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Can Roomba maker iRobot clean up on Wall Street?

Maker of machines for "dull, dirty or dangerous" jobs is hoping those capable bots can help it raise up to $115 million in an IPO.

Michael Kanellos Staff Writer, CNET News.com
Michael Kanellos is editor at large at CNET News.com, where he covers hardware, research and development, start-ups and the tech industry overseas.
Michael Kanellos
3 min read
iRobot, maker of the Roomba, has filed papers for an initial public offering, and they demonstrate all the promise and peril of the robotics market.

Rather than try to sell humanoid companion robots, the company designs and sells robots for jobs that are, in iRobot's own description, "dull, dirty or dangerous." The Burlington, Mass.-based company makes the Roomba, a robotic vacuum cleaner, as well as the PackBot, an autonomous vehicle deployed by the U.S. military in Iraq and Afghanistan. iRobot's sales to some degree are being viewed as a harbinger for the potential of the robotics market.

The company estimates it will seek $115 million at a maximum in its IPO. iRobot plans to list its stock on the Nasdaq under the symbol "IRBT."

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The figures in the form filed with the U.S. Securities and Exchange Commission show that revenue has grown at a rapid clip during the past few years. Sales climbed from $14.8 million in 2002 to $54.3 million in 2003 to $95 million in 2004.

The company also went from a $7.4 million loss in 2003 to a $219,000 profit in 2004.

In the first six months of this year, sales hit $43 million, up 50.3 percent from sales of $28.6 million in the first half of 2004. Research costs and other factors, however, put iRobot back in the red with a $7.1 million loss for the first six months of the year.

The company is highly susceptible to the mood swings of the consumer market. In 2004, 73 percent of iRobot's revenue came from the consumer market. In the first six months of this year, consumer sales grew at a rate slightly slower than that for the year before (after factoring in an accounting change that favored iRobot).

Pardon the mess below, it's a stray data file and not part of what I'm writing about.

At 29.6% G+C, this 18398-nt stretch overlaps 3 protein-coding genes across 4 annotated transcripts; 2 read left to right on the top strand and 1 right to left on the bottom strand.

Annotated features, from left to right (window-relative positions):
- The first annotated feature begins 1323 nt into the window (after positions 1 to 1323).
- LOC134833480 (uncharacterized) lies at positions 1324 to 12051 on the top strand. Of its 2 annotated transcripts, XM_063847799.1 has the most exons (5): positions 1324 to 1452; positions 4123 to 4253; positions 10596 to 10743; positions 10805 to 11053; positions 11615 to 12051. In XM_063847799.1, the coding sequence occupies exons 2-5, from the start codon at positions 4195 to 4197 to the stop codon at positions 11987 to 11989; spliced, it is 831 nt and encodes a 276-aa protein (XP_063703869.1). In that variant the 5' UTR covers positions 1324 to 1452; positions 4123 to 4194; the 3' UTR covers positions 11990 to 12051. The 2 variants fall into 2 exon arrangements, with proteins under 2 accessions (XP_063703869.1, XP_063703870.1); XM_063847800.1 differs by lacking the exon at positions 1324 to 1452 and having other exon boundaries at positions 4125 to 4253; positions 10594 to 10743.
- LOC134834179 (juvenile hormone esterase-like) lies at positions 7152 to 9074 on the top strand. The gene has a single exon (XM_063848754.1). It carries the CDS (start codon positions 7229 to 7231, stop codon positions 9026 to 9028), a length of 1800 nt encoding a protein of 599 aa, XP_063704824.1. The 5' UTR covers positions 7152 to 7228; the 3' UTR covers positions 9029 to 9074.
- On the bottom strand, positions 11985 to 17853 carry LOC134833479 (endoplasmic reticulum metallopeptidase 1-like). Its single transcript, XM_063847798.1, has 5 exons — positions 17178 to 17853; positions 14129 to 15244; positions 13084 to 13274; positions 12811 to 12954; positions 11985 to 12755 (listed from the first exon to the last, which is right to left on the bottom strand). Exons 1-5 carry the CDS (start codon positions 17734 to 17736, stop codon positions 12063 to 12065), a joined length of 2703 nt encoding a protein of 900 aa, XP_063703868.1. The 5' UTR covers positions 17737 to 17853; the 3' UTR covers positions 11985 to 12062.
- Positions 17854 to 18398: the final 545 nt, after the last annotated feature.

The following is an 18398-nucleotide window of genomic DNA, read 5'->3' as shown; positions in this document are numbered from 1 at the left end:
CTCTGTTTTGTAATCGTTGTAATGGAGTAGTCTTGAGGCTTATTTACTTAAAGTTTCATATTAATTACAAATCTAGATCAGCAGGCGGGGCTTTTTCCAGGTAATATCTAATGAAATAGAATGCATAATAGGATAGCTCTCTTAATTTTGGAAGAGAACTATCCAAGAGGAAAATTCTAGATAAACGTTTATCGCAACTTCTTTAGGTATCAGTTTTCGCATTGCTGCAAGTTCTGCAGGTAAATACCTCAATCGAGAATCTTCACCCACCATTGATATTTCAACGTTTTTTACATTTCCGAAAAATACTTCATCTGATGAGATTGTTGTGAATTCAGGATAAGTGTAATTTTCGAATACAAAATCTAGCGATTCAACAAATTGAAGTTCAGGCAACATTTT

"Our results in the fourth quarter of 2005 and in 2006 will depend in part on the success of this new product line (the Scooba floor mopper), and there can be no assurance that we will not incur delays in the introduction of our Scooba floor-washing robot or that it will attain market acceptance," the form states.

The filing also reveals salaries and stock ownership. CEO Colin Angle pulled in $234,520 in salary and a $151,914 bonus last year, while President Helen Grenier pulled in $234,512 in salary and a $135,805 bonus.

The principal outside investors are Trident Capital, Acer Technology Ventures, First Albany Entities and Fenway Ventures. Acer Ventures owns 13.1 percent of the company and is the largest stockholder, while Rodney Brooks, an MIT professor and company founder, owns 12 percent.

Founded in 1990, iRobot has 214 full-time employees.

iRobot did not disclose the share offering price, the number of shares to be offered or the date of the IPO. However, it said the lead underwriters will include Morgan Stanley, JPMorgan Securities, First Albany and Needham & Co.

The market seems to have potential. According to the United Nations Economic Commission for Europe, approximately $2.6 billion will be spent worldwide on household robots from 2004 through 2007. The U.S. military also plans to make one-third of its vehicles unmanned by 2015.